Coming from an interior design background, I didn’t know much about UX and Service Design before I took a bold change into recruitment. Like others, it didn’t occur to me how much work and strategy is put into digi-tal products and all kind of services.
I have been privileged to learn about UX on the job and when I first started in 2015, back then, agencies and consultancies were the boss - big clients, big projects and big talent demands. Every client was splashing out to be “innovative”. There were of course start-ups and corporations in the mix, but from a talent perspec-tive, I’d say around 70% of my placements came from agencies and consultancies in 2015/16.
How the market shifted in the past 2 years?
One interesting thing I learnt about Experience Design is that it can be applied in many industries if compa-nies are willing to invest; though it’s been challenging for some teams to get budget approval because Expe-rience Design is often a long-term investment rather than a short-term gain. That said, we are seeing more and more commitment from businesses this year which is very exciting for the UX industry.
Hong Kong ‘s talent pool is consistently shifting, from agencies to consultancies to in-house teams. This year I am seeing much of in-house hires, especially from Financial Services. There’s a trend for “digital transfor-mation” teams, where company would put together a lean specialist team for high-level product strategy and to lead vendors on implementation and development.
Another main objective of the in-house team is to get internal buy-in, where insights and stake-holder man-agement is key. Clients need their designers to be well articulated in their design process and designers need to be able to influence and educate people to think UX. In my opinion, one of the differences between a good designer and a great designer is the ability to bring people onto your design journey and to clearly demonstrate your thought process.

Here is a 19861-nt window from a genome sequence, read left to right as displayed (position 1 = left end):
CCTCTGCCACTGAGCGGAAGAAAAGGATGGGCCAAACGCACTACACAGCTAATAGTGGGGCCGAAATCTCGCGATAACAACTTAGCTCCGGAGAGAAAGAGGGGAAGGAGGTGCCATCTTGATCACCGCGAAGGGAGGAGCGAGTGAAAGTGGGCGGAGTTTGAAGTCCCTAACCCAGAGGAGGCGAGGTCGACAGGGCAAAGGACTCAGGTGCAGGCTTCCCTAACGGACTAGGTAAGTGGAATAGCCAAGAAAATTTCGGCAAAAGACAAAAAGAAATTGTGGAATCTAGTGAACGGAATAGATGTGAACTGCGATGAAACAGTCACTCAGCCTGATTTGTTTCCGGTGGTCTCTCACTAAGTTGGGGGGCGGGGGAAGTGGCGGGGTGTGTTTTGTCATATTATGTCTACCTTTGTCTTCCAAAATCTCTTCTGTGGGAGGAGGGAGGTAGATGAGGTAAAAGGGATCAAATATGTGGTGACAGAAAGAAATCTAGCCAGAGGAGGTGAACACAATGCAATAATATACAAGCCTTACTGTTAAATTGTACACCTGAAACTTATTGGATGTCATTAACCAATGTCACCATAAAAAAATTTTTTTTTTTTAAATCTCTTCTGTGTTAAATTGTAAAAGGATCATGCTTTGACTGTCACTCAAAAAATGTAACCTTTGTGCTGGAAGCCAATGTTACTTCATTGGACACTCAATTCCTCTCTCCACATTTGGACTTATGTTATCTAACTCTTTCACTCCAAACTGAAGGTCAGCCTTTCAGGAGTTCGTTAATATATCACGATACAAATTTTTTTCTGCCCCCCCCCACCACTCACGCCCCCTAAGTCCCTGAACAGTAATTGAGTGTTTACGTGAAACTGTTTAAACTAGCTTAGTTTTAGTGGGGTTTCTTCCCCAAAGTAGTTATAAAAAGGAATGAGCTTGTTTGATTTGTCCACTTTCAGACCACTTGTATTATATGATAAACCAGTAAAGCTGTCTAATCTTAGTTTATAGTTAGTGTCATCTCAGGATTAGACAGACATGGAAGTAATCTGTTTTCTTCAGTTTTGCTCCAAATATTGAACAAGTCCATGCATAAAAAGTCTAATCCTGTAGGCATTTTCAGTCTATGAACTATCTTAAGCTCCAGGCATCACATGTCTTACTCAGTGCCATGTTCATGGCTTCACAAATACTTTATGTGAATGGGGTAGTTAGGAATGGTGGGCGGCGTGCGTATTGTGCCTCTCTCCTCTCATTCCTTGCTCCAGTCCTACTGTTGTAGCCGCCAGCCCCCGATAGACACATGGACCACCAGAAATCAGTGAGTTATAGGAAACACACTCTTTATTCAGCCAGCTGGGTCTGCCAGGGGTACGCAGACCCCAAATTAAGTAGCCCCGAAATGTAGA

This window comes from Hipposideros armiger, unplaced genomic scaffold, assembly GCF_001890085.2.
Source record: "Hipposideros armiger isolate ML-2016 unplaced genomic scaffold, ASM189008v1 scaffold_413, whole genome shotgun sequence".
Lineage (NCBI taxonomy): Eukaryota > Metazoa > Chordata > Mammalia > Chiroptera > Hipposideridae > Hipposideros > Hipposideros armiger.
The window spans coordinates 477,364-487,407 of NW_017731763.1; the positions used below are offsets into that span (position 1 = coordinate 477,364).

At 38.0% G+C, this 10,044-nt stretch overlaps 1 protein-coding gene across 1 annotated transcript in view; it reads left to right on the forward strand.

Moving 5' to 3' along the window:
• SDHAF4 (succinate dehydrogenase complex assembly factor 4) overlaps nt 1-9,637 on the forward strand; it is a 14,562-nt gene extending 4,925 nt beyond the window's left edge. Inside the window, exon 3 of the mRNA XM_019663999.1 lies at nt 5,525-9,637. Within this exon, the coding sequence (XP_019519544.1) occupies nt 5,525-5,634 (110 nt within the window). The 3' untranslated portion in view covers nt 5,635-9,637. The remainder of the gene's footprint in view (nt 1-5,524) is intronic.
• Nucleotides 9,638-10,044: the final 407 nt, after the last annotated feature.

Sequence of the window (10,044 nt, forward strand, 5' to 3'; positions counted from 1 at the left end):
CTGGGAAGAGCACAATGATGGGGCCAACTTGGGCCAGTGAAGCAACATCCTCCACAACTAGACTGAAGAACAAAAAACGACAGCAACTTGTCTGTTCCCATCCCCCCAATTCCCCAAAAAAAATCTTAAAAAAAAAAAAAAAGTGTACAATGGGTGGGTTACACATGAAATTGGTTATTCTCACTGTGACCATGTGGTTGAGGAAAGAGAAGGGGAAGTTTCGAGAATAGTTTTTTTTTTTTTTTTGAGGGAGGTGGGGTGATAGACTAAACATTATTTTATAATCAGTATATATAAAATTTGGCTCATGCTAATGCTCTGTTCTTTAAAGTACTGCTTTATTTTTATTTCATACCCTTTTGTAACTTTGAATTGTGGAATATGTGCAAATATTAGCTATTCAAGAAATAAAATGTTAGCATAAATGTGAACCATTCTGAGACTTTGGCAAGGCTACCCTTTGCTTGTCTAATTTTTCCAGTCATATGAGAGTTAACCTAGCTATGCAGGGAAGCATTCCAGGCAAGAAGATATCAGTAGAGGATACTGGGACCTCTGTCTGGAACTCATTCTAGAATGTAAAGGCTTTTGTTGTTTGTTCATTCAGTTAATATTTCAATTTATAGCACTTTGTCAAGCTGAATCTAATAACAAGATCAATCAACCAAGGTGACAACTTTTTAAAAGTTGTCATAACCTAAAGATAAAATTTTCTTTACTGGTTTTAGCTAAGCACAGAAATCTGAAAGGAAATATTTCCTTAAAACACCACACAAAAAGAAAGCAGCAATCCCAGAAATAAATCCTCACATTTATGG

Talent pool in Hong Kong
UX Design strategist, UX researcher, Digital Customer Experience Designer – these are all in high demand. With the limited talent pool in Hong Kong, clients are usually very open minded. Most clients are open to re-location and Visa sponsorship and they will consider candidates from different industry backgrounds and very often consider less experienced but excellent candidates. For example, I’ve placed a candidate with no prior financial services h experience into a huge banking client, another candidate from start-up product to consul-tancy and many more. UX thinking is so adaptable you can almost get into any industry with the right mind-set. If you feel passionate about the product or the company, just go for it. Don’t hesitate too much on the years of experience or even the industry. You will never know until you have tried.
A little Word of Advice
As we all know, there are many digital transformation projects happening, but none of these will happen overnight and some will be a rough journey. I always tell my candidates not to expect a dramatic change in the first 6 months of joining a new company, always give it sometime before you decide “nothing is going to happen here”. And most importantly, don’t reject a job opportunity based just on a Job Description, always talk to someone and find out more. Talk to me! I’m always happy to share market insights, and most of the time when candidates reach out for a specific client or role, I’ll know someone who I can reach out to or I’ll have some insiders to share!Posted about 6 years ago